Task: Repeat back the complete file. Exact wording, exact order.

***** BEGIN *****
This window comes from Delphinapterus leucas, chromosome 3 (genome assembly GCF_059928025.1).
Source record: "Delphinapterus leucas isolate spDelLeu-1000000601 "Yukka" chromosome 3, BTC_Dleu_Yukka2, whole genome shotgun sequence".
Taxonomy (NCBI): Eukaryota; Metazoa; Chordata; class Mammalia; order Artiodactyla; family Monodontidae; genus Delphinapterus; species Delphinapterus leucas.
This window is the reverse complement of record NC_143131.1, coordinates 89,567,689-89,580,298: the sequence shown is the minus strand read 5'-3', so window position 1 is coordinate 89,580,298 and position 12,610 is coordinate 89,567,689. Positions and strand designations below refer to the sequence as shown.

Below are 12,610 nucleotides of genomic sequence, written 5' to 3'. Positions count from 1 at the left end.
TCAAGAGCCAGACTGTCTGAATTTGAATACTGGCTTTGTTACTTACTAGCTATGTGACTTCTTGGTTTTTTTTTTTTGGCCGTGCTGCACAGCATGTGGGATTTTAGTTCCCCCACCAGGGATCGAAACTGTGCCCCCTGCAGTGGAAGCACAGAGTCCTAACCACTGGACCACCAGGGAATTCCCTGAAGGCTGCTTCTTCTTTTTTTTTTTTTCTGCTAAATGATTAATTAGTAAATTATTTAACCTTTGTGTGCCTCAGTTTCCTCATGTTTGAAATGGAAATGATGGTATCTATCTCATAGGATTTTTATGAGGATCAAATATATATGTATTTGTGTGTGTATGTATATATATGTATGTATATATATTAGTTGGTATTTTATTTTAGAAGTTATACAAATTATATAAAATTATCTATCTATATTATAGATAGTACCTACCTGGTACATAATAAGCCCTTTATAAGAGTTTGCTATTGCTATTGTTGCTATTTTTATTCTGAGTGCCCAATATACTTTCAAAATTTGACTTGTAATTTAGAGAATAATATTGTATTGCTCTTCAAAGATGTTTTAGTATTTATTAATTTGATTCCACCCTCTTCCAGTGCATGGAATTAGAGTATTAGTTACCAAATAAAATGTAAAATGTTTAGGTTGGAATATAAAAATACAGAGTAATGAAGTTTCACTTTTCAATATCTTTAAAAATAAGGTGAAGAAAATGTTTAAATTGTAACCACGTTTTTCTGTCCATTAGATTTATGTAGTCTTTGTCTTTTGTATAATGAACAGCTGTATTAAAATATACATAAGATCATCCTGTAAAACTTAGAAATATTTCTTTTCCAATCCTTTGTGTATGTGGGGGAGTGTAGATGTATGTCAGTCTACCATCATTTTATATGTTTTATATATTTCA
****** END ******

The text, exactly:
This window comes from Delphinapterus leucas, chromosome 3 (genome assembly GCF_059928025.1).
Source record: "Delphinapterus leucas isolate spDelLeu-1000000601 "Yukka" chromosome 3, BTC_Dleu_Yukka2, whole genome shotgun sequence".
Taxonomy (NCBI): Eukaryota; Metazoa; Chordata; class Mammalia; order Artiodactyla; family Monodontidae; genus Delphinapterus; species Delphinapterus leucas.
This window is the reverse complement of record NC_143131.1, coordinates 89,567,689-89,580,298: the sequence shown is the minus strand read 5'-3', so window position 1 is coordinate 89,580,298 and position 12,610 is coordinate 89,567,689. Positions and strand designations below refer to the sequence as shown.

Below are 12,610 nucleotides of genomic sequence, written 5' to 3'. Positions count from 1 at the left end.
TCAAGAGCCAGACTGTCTGAATTTGAATACTGGCTTTGTTACTTACTAGCTATGTGACTTCTTGGTTTTTTTTTTTTGGCCGTGCTGCACAGCATGTGGGATTTTAGTTCCCCCACCAGGGATCGAAACTGTGCCCCCTGCAGTGGAAGCACAGAGTCCTAACCACTGGACCACCAGGGAATTCCCTGAAGGCTGCTTCTTCTTTTTTTTTTTTTCTGCTAAATGATTAATTAGTAAATTATTTAACCTTTGTGTGCCTCAGTTTCCTCATGTTTGAAATGGAAATGATGGTATCTATCTCATAGGATTTTTATGAGGATCAAATATATATGTATTTGTGTGTGTATGTATATATATGTATGTATATATATTAGTTGGTATTTTATTTTAGAAGTTATACAAATTATATAAAATTATCTATCTATATTATAGATAGTACCTACCTGGTACATAATAAGCCCTTTATAAGAGTTTGCTATTGCTATTGTTGCTATTTTTATTCTGAGTGCCCAATATACTTTCAAAATTTGACTTGTAATTTAGAGAATAATATTGTATTGCTCTTCAAAGATGTTTTAGTATTTATTAATTTGATTCCACCCTCTTCCAGTGCATGGAATTAGAGTATTAGTTACCAAATAAAATGTAAAATGTTTAGGTTGGAATATAAAAATACAGAGTAATGAAGTTTCACTTTTCAATATCTTTAAAAATAAGGTGAAGAAAATGTTTAAATTGTAACCACGTTTTTCTGTCCATTAGATTTATGTAGTCTTTGTCTTTTGTATAATGAACAGCTGTATTAAAATATACATAAGATCATCCTGTAAAACTTAGAAATATTTCTTTTCCAATCCTTTGTGTATGTGGGGGAGTGTAGATGTATGTCAGTCTACCATCATTTTATATGTTTTATATATTTCA